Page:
Md. city declares English official

Taneytown council calls for business in one language

November 14, 2006|By Laura McCandlish | Laura McCandlish,Sun reporter

Taneytown became the first municipality in Maryland to pass a resolution declaring English its official language but stopped short last night of a proposed change to the city charter that had drawn criticism from civil rights groups and some residents.

Mayor W. Robert Flickinger said the nonbinding English Language Unity resolution was preferable to a change in the charter, which would have been costly to implement and probably would have drawn lawsuits.

Had the charter been amended, "you're stuck with it," he said.

Taneytown's action comes on the heels of similar, more sweeping ordinances elsewhere - the latest Farmers Branch, Texas, where the City Council adopted ordinances last night to crack down on illegal immigration and make English the official language, McClatchy-Tribune reported.

The packed meeting room in the Dallas suburb erupted in cheers when the council unanimously approved ordinances that mandate that nearly all official business be conducted in English, prohibit landlords from renting to people who cannot prove their citizenship or legal status, and require city police to work with federal immigration officials to target "criminal aliens."

A law to make English the official language passed in Hazleton, Pa., in July, but a judge stayed on constitutional grounds the implementation of an ordinance that would fine landlords who rent to undocumented immigrants and businesses that employ them.

More than 50 municipalities nationwide have considered, approved or rejected similar resolutions and laws, according to the Associated Press

The Taneytown resolution, which calls for all city government business to be conducted in English except where prohibited by state or federal law, was submitted this summer by Councilman Paul E. Chamberlain Jr.

"This issue is not about giving up your native tongue," Chamberlain said during last night's council meeting. "All we are asking is, if you become a U.S. citizen, you learn to speak English. What is so controversial about making English our official language?"

Chamberlain made the English-only issue central to his campaign for a state Senate seat, but lost in the Republican primary.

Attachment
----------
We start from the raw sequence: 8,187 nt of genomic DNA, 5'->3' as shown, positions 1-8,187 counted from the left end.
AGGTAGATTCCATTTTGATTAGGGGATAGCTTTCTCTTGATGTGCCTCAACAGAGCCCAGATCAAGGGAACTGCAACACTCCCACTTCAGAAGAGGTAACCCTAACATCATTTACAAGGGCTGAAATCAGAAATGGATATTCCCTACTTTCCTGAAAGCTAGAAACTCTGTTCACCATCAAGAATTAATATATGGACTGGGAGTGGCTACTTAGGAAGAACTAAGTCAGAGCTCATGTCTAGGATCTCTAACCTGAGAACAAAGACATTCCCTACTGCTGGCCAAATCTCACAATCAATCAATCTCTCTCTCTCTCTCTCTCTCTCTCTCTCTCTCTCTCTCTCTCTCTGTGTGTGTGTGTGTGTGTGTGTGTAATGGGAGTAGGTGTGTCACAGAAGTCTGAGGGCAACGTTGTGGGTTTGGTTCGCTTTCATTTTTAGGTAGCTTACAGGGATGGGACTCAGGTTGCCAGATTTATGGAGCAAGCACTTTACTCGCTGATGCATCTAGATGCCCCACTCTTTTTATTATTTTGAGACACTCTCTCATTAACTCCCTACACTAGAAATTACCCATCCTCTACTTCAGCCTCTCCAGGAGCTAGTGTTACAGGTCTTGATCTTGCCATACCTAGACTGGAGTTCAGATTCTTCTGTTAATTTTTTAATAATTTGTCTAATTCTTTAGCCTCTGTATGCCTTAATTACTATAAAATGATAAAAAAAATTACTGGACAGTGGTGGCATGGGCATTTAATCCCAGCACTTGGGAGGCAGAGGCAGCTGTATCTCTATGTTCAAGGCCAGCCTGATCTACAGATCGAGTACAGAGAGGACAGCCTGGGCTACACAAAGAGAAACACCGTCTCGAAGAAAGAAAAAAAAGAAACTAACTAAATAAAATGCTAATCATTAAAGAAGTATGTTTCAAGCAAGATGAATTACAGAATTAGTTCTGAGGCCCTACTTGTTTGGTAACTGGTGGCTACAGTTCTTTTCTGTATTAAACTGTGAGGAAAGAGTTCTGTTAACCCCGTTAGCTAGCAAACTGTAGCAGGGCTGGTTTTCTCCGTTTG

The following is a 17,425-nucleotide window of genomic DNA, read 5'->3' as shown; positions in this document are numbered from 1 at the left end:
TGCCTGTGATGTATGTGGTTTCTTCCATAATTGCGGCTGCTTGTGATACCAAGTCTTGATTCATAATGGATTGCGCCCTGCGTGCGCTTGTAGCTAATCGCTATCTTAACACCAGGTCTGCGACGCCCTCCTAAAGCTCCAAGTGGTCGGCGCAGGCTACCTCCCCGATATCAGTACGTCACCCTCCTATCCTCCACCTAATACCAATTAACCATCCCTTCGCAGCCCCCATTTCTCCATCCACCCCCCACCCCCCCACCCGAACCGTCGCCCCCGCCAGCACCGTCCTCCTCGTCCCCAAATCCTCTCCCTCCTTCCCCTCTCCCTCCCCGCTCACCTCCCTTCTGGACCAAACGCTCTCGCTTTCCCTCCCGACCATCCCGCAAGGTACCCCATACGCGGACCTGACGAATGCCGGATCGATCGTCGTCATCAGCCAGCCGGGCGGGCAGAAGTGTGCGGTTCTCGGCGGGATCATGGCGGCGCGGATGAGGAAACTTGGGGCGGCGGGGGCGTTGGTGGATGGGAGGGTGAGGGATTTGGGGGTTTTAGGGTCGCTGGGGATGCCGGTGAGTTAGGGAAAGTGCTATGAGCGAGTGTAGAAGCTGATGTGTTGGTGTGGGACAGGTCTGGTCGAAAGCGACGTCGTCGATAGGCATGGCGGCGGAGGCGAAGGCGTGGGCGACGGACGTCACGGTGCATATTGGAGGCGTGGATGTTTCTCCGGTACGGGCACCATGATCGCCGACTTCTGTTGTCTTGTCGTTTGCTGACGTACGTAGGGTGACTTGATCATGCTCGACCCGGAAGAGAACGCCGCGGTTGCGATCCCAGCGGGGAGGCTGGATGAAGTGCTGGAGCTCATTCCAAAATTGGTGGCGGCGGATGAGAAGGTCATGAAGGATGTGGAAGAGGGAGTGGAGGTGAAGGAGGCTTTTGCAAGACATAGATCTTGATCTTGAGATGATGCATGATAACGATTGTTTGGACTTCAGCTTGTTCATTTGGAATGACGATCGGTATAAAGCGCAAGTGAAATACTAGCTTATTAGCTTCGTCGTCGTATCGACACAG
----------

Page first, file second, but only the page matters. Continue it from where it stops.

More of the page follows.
Some said Chamberlain's crusade was an election-year ploy. "It's not about me," he said recently. "It's about we as a city. This is what the people feel we should have."

Councilman James L. McCarron denounced the measure. In his more than 22 years on the council, he said, no one ever came forward with a comment or complaint who didn't speak English.

"I have no problem making English the official language of the state of Maryland or even America, but to make it the official language of Taneytown is simply a nonissue," McCarron said. "It's not a unity resolution. It's a disunity one."

In a meeting that also had bicycle safety, snow removal and water allocation on the agenda, the English Language Unity Resolution passed swiftly, with little debate. There was no opportunity for public comment from the several dozen people filling the small meeting room.

No one could say what impact the resolution will have.

While Hazleton's Illegal Immigration Relief Act has been put on hold until February, Hispanic immigrants already have started to leave in droves, said City Council President Joseph Yannuzzi.

"Just passing the ordinance has caused the illegal immigrants to leave," he said. "Most of the towns that surround us are passing it, too. Now they're going to Scranton."

There are far fewer immigrants to drive away in Taneytown. About 1.5 percent of the city's more than 5,000 residents described themselves as Latino or Hispanic in the 2000 Census - and only 37 Taneytown residents reported that they spoke English less than "very well."

Taneytown's English-only resolution might stand legal muster, but similarly amending the city charter could violate state law, said Elizabeth Alex, Baltimore manager of CASA of Maryland, an immigrants rights group.

A 2002 law requires all state agencies to provide interpreters and to translate crucial documents into any language spoken by 3 percent of the population.

"The ordinance goes too far to the extreme," said Alex, who attended last night's meeting. "Where it becomes tricky is when an agency has a mix of city and state funding and employees. There definitely could be some legal ramifications."

At a Taneytown City Council workshop Wednesday, several residents questioned the need for such a resolution, Alex said.

"For such a small number of people that would be affected, it seemed to them like a waste of the council's and the residents' time," she said. "People were also unhappy about the kind of image they would be sending to folks outside of Taneytown. Immigrants and nonimmigrants alike might feel unwelcome."

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